Durham Brewery Temptation Russian Stout doesn’t mess about. It’s a 10% ABV sledgehammer with strict instructions on pouring and storage down the side and it may as well have “FRONT TOWARDS ENEMY” printed on it as well, such is the explosive nature of this blasting charge of a beer.
The nose on first opening is the opening blow in a one-sided prizefight, a complex and overwhelming rush of chocolate and hops with seductive undertones of dark rum and exotic, smoke-choked fruits that cements this beer’s nature as a gentleman thug, a complex and civilised creature that nonetheless will beat the shit out of anyone who crosses it. I stand by my initial statement on contact with this powerful scent that I could happily get high on it.
Pouring it into a pint glass unleashes the smell even further and the degrees of complexity in the nose alone could fill a notepad with my terrible, “I learned to write with the wrong hand” scrawl without a drop of this black hole of a beer passing my lips. But pass my lips it had to, and the first mouthful was nothing more than an electric kiss that left me certain that this is one of the best beers I have ever tasted. Almost uncomfortably warming from the second or third gulp and pushing the envelope of complexity to a virtually incomprehensible degree, this beer is hard to pin down because it throws so many solid rocks of flavour at the drinker.
It pours like rum, a delicious thick oil that promises absolute destruction, and it coats the mouth like liquid sin; a sensuous taste impossible to throw off the tongue. It burns like liquor as it slices and smashes up the senses with weaponised notes of raisin, blood orange and plum.
I realise I’ve thrown a load of violent language and symbolism into this review, making this beer sound like a wild chainsaw of a drink, but all through this powerful stout’s muscularity is a sense of balance. “Gentleman thug” does sum it up well, I think. Anthropomorphised this beer would be a Victorian gentleman with a massive library of arcane and complex books and constantly busted knuckles from pit fighting. It’s a subtly made craft ale that is unsubtle in its endgame, a beer that talks softly about Egyptology then shatters your jaw just for fun.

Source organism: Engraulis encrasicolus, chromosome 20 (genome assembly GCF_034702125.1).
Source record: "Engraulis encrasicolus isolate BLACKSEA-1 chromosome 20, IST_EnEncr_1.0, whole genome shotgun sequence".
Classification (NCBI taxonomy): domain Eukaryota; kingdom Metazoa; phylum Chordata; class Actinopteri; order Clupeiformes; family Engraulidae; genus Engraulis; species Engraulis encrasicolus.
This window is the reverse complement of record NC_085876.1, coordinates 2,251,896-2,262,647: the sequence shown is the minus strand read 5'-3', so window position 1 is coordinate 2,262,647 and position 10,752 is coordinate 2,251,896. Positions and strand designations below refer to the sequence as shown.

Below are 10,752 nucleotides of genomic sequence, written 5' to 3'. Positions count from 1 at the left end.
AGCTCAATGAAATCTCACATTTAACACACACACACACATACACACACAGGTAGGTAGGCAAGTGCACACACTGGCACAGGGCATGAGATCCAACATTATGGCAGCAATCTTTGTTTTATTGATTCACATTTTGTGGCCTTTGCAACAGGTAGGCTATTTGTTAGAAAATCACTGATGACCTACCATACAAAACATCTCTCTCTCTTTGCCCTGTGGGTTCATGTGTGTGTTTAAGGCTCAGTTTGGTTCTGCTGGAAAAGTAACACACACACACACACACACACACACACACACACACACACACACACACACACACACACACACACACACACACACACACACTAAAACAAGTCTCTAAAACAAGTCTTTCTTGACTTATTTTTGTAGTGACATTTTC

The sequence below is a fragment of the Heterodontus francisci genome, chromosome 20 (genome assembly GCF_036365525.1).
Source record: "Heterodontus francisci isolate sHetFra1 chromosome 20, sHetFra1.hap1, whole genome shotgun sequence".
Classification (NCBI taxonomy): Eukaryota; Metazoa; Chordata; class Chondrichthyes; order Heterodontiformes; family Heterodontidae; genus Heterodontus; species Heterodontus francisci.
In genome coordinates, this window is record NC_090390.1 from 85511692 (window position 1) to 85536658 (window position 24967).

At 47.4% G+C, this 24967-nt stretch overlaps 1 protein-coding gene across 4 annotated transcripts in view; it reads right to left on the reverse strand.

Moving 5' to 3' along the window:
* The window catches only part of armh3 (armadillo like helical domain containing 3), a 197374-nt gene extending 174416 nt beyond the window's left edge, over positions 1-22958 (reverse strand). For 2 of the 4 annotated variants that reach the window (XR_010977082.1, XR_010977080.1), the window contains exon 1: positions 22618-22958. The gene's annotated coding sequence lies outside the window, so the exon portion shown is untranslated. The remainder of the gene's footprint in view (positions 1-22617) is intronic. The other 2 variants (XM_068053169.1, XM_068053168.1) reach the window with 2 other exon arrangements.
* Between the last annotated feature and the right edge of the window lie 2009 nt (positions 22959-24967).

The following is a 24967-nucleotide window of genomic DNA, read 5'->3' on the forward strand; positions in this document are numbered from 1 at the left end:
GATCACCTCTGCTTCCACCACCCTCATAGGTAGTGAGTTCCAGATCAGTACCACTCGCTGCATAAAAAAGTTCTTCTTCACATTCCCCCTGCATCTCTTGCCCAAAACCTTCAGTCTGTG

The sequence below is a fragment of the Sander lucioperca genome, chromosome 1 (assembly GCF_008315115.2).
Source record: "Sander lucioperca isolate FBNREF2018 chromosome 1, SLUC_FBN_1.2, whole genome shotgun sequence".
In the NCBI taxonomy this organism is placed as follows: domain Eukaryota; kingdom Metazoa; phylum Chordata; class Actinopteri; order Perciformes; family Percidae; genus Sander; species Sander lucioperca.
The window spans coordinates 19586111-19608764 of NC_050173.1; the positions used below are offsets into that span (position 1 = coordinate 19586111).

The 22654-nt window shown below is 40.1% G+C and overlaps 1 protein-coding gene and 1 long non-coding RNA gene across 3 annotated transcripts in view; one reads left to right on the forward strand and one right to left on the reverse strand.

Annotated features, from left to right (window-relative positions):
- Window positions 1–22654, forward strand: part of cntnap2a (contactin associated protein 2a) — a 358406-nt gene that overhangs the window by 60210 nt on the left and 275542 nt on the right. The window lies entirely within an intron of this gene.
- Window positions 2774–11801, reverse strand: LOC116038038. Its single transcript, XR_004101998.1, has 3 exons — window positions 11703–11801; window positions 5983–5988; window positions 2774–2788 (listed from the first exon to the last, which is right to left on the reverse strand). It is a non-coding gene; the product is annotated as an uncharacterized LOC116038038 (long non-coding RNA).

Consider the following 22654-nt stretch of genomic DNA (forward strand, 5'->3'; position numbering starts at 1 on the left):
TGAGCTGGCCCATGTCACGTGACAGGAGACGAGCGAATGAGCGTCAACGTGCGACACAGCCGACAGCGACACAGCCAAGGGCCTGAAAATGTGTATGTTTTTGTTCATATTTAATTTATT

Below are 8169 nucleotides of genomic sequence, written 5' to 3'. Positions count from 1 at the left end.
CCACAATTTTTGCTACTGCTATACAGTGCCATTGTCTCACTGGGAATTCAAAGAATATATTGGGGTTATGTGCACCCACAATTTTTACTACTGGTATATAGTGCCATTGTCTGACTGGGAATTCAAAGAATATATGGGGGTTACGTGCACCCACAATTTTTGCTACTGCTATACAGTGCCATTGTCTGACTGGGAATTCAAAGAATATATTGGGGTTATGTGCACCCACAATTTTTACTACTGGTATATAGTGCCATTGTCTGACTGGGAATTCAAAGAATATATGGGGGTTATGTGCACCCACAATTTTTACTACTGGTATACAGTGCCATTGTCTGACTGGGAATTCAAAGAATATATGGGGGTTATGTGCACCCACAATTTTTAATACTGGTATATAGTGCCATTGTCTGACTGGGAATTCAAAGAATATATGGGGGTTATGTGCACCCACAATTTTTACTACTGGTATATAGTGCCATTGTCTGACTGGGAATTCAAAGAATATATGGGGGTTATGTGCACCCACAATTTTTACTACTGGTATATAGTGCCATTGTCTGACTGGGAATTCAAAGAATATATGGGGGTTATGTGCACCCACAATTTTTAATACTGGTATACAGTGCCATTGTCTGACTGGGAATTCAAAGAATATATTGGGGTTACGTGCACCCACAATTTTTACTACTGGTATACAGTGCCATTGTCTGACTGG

The taste fails to diminish in the slightest all the way to the bottom of the glass, continuing to produce tempting hints of almost every fruit I can remember tasting as the water level drops, all the while reinforcing the skeleton of chocolate that supports this fruity and smoky mass of delicious flesh. The wealth of taste spurred me to gluttonously inhale the final mouthful, and made me wish I’d dropped the extra cash to buy more than one bottle of this disgustingly, eugenically perfect beer.
I could drink Temptation Russian Stout for breakfast, if society and drink-driving laws were cool with it. Want a beer that makes you feel like a Czar? The good bits, not the bits about getting machine-gunned by communists in a basement? This is the beer for you, tovarisch.